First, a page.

Blinkx Posts Earnings, Talks About Its Search Future

BlinkxSeeing continued growth, video search company Blinkx reported 113% year-over-year revenue growth -- or $13.93 million -- on Tuesday. But, while narrower than ever, marketing and R&D costs still led to a full-year loss of $8.87 million.

"It's slow and steady, but we're happy with those numbers considering that YouTube is estimated to be making something like $100 million a year," Blinkx chief executive Suranga Chandratillake told Online Media Daily.

2009, according to blinkx, is "a year of tremendous potential," and it plans to continue investing in the present "once-in-a-generation opportunity" of online video.

Still, in light of present market conditions, the company said it was maintaining a "cautious and conservative stance."

Marketing spend nearly doubled to $13.9 million, while R&D spending grew to $4.2 million, administration costs were up to $1.8 million.



Since its launch in 2004, blinkx's reason-for-being has been to develop an efficient, scalable way to search the millions of hours of video now flooding the Web.

Blinkx presently indexes some 35 million hours of video, and offers the search service to white-label partners as well as to its own site, while its AdHoc system lets producers place ads in their videos.

According to blinkx, monthly unique visitors to its site are up 56% to 88 million; 8.5 million searches are served daily; and its video ad CPMs are holding steady at $16.25 in the downturn.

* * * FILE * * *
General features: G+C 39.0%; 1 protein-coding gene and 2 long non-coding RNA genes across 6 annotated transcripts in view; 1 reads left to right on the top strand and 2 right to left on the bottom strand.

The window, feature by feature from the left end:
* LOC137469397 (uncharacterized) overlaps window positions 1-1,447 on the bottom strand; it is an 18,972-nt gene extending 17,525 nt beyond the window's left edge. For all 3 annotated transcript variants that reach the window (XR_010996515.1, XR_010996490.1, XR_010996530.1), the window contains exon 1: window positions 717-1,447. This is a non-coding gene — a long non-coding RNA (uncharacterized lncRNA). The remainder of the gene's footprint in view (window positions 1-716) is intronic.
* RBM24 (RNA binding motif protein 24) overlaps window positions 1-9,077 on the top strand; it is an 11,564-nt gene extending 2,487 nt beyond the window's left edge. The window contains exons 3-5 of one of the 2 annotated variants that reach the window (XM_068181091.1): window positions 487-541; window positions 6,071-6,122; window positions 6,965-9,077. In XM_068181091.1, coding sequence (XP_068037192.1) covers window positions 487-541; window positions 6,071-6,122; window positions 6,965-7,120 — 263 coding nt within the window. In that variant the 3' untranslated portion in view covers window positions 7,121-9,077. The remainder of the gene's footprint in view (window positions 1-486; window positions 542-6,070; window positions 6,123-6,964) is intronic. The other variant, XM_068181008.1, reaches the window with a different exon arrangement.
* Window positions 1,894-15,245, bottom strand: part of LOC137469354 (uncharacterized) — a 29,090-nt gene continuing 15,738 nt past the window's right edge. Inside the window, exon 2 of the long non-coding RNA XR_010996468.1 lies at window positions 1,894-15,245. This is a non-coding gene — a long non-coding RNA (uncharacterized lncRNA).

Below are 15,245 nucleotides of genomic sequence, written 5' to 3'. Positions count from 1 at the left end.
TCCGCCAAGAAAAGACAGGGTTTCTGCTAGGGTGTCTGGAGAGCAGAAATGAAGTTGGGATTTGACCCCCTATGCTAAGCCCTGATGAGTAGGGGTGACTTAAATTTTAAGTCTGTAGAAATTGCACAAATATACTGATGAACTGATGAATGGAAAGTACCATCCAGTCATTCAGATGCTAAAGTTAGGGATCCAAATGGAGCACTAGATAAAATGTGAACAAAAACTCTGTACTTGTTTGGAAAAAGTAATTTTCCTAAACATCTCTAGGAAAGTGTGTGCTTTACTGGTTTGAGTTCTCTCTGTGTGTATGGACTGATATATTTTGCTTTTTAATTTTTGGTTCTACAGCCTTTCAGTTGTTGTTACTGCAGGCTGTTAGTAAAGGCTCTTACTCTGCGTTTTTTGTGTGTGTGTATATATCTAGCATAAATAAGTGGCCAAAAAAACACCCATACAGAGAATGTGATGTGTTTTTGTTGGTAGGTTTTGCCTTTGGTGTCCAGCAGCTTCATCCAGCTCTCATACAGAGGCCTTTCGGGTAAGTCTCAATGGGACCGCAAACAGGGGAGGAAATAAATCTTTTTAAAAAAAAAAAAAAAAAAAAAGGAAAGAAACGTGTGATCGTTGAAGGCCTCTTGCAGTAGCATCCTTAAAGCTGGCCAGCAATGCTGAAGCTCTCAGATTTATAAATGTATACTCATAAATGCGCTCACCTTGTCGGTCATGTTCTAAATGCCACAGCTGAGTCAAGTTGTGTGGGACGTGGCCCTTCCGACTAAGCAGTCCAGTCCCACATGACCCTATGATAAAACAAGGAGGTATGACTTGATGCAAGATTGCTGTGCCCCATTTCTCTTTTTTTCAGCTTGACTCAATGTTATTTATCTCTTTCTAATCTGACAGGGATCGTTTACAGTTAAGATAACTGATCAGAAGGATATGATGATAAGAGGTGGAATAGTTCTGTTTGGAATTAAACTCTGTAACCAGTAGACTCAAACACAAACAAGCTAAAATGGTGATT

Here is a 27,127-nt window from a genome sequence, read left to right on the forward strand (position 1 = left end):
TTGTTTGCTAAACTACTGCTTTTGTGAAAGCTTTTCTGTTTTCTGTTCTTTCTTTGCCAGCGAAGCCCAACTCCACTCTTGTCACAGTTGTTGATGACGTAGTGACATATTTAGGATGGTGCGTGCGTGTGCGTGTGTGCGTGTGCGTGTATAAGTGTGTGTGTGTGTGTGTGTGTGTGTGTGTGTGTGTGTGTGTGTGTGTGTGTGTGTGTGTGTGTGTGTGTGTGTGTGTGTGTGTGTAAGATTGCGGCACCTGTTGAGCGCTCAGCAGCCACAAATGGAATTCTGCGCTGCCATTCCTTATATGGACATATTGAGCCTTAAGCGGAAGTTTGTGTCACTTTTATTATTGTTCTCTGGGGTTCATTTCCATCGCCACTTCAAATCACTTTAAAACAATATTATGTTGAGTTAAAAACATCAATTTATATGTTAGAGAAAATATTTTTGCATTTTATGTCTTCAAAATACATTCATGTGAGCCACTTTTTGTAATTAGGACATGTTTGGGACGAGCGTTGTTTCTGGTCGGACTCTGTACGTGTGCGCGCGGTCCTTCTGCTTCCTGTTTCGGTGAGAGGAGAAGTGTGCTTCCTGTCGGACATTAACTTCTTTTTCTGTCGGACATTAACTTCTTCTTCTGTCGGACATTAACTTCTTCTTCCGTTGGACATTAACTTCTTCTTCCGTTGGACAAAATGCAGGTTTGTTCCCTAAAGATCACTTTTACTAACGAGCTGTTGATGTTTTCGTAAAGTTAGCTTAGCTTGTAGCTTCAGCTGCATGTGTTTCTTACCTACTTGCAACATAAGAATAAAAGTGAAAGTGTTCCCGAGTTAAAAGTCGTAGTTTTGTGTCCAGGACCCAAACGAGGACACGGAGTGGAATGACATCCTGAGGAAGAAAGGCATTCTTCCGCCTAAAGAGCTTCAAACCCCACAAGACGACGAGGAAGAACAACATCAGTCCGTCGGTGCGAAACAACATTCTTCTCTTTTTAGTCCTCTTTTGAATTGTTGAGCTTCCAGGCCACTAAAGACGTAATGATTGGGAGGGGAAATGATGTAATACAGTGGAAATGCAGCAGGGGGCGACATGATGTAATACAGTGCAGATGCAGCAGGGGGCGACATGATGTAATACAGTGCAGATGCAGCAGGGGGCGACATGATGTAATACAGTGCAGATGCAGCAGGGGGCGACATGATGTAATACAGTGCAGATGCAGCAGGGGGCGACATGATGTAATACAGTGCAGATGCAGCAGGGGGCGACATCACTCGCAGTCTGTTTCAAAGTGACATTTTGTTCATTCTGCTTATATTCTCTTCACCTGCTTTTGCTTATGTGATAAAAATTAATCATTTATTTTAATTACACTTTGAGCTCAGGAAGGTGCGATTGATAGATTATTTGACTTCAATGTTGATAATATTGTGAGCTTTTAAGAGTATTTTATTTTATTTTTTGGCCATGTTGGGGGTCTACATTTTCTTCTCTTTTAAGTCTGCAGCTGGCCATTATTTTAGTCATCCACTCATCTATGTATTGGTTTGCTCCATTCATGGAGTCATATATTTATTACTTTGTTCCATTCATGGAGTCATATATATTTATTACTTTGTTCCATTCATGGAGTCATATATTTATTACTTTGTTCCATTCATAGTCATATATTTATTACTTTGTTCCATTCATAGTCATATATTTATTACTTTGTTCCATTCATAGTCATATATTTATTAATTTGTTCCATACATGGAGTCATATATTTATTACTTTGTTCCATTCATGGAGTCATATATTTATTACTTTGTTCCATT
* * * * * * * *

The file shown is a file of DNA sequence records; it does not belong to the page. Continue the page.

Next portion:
Employing technology that "listens" to the speech track of a given video, blinkx videos are now accompanied by speech tags to complement text meta-data tags. As such, users can now find videos by specific spoken words, and then jump to the exact point in the videos when those words are uttered.

Blinkx's facial recognition technology identifies and catalogs recognizable faces within videos, and presents users with thumbnails of the different faces that appear in a given video.

In addition, blinkx's technology detects scene changes, and matches videos that share similar visual components. For example, news videos on the presidential inauguration might come from different television networks, but if they share similar scenes from the event, then blinkx presents the videos as a set of related results.

Earlier this month, blinkx signed a technology integration deal with interactive service provider Miniweb. Under the terms of the deal, Miniweb is using blinkx's software for video search, targeting and personalization as part of its online services platform.

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